Regulation of vaccination programs is essential to maintaining high coverage, and helped national coverage rise in the late 1990s.

However, experts in vaccination policy in Australia and overseas have recommended not to completely remove vaccine objector exemptions but to make them more procedurally complex to acquire.

The 7% who remain under-vaccinated have a wide range of reasons for not being fully vaccinated. They need other strategies, not simply harsher penalties.

Removing the vaccine objection exemption:

  • Punishes the children for the decisions of their parents by denying their right to education. It contravenes the National Partnership Agreement signed by Commonwealth and the states and territories that “All children have access to affordable, quality early childhood education in the year before formal schooling”.
  • Is not a panacea for disease control because others too spread disease and need boosters – parents, childcare workers, travelers and health care workers. One review found that up to 50% of infants hospitalised with pertussis contracted it from a parent or sibling. Staff in childcare centres also spread disease and a NSW study of 319 childcare centers containing 3574 workers found that only 29.4% were fully vaccinated.
  • Will not convince the highly entrenched who, unable to access childcare, may seek unregulated care arrangements as has been observed recently. Such centres would then corral the unvaccinated, causing a critical mass of non-immune to more readily seed an outbreak.
  • Undermine valid consent for vaccination and community trust in programs, where a sense of agency and choice are highly valued by fence-sitting

Having regular requirements for exemptions strikes a balance between reminding forgetful parents through record checks, while making things procedurally complex for vaccine objectors. It is fair and proportional to the contribution that objectors make to under-vaccination which was recorded as 1.2% in NSW in December 2015.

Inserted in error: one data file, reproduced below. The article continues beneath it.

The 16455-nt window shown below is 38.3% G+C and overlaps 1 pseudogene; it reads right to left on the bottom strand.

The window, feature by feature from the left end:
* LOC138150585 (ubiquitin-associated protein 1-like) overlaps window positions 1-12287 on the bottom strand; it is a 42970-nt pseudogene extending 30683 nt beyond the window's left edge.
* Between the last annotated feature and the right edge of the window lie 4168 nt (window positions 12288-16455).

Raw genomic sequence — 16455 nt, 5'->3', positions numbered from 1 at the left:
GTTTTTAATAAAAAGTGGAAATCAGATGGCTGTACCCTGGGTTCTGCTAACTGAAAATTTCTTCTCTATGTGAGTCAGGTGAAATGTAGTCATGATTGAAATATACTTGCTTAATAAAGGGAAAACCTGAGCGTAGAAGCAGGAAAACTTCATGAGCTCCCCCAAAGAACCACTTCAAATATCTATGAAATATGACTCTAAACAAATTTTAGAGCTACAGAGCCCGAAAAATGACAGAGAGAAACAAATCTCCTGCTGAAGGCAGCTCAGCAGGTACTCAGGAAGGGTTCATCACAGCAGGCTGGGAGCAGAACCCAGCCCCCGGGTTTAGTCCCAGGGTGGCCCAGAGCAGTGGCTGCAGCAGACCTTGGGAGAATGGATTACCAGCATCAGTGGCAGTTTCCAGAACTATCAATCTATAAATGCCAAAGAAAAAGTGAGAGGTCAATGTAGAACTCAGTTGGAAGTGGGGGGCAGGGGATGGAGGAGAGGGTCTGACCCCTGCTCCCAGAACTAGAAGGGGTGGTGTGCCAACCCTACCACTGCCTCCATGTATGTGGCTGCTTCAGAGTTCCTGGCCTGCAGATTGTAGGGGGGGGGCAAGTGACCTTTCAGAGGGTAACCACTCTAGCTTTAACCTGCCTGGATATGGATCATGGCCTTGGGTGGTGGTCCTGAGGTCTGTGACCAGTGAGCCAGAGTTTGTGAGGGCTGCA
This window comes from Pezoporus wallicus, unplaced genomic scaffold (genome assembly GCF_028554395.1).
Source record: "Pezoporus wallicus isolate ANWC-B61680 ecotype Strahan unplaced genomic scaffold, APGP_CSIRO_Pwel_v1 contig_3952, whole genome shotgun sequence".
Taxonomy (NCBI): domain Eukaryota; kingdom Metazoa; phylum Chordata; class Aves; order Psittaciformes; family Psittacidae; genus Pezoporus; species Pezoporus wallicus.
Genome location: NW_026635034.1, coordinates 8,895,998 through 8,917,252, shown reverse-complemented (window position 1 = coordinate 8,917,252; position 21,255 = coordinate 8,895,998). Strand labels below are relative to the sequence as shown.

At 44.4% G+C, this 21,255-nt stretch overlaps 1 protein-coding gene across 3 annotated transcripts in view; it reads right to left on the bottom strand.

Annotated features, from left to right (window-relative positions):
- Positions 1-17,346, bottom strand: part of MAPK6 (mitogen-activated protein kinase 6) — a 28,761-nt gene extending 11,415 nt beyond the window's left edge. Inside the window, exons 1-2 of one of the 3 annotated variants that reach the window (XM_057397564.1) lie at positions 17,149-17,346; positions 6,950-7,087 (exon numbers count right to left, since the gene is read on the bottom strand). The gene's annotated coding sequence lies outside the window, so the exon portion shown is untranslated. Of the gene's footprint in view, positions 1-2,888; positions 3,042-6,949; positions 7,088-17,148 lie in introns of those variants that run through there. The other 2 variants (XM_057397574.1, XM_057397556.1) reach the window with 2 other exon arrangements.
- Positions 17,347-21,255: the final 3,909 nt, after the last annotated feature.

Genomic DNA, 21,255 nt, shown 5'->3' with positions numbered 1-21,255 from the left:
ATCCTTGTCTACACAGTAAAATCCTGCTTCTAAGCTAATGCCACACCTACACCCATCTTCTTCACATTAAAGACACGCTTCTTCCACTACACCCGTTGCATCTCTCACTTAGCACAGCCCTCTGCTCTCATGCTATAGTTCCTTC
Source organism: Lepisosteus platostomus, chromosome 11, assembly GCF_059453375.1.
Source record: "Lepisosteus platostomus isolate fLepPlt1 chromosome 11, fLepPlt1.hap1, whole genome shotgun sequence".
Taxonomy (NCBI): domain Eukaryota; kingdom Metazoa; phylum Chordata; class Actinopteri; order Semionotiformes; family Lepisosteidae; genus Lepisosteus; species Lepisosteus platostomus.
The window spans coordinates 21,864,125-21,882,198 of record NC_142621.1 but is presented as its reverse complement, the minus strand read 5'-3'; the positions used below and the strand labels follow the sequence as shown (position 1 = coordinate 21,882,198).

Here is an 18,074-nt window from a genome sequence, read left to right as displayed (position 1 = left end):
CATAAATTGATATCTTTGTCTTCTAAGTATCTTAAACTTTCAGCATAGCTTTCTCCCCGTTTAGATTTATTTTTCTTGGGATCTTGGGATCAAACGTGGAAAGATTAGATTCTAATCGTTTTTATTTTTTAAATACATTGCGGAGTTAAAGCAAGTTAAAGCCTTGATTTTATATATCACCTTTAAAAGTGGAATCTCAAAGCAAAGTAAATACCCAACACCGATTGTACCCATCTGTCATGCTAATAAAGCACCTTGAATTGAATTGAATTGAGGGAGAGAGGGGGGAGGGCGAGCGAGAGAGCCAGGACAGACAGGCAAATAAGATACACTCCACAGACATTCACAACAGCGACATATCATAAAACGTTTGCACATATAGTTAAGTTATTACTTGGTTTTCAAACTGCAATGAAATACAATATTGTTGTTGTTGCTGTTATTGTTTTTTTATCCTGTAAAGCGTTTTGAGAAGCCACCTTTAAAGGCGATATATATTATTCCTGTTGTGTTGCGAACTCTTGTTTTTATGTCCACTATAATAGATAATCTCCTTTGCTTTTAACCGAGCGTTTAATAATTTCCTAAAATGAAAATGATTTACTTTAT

Vaccine refusal is a problem, particularly since it clusters in some communities.

Government can keep vaccine refusal to a minimum, and communities safer, by:

  • Continuing to enforce the exclusion of the un-vaccinated during an outbreak.
  • Regulatory support and enforcement for centres in fulfilling the requirements of the Act so that universal record checks are occurring. NSW Health produced a comprehensive package of support in 2014 which has been formatively evaluated. Impact evaluation may indicate to what extent the requirements are enacted across all services and what, if any, barriers are experienced by services.
  • Yearly registration of a vaccine objection exemption with a healthcare provider. This maintains these parents’ engagement with the healthcare system. Studies show that some objectors regularly review their decision and professionals have reported to us instances of being able to persuade them to vaccinate – especially during windows of opportunity such as local outbreaks, the child getting older, or overseas travel.
  • Funding a parent peer educator program in refusing communities. The experience in Washington State may provide a model for such programs.
  • Teaching health professionals counselling techniques with vaccine-hesitant and objecting parents. Our current research with health professionals shows that many would welcome more support in these interactions. We are currently developing a package called Sharing Knowledge About Immunisation in partnership with the National Centre for Immunisation Research and Surveillance.

The most effective and ethically sustainable policies to increase vaccination rates include strategies to remind late parents, and to make it inconvenient to opt-out so that only the most entrenched objectors do so.


Dr Julie Leask is Associate Professor in the School of Public Health at The University of Sydney. She is a visiting Senior Research Fellow at the National Centre for Immunisation Research & Surveillance. In 2015 she was awarded a Sax Institute Research Action Award for her work in vaccination communication with hesitant parents.


Leave a Reply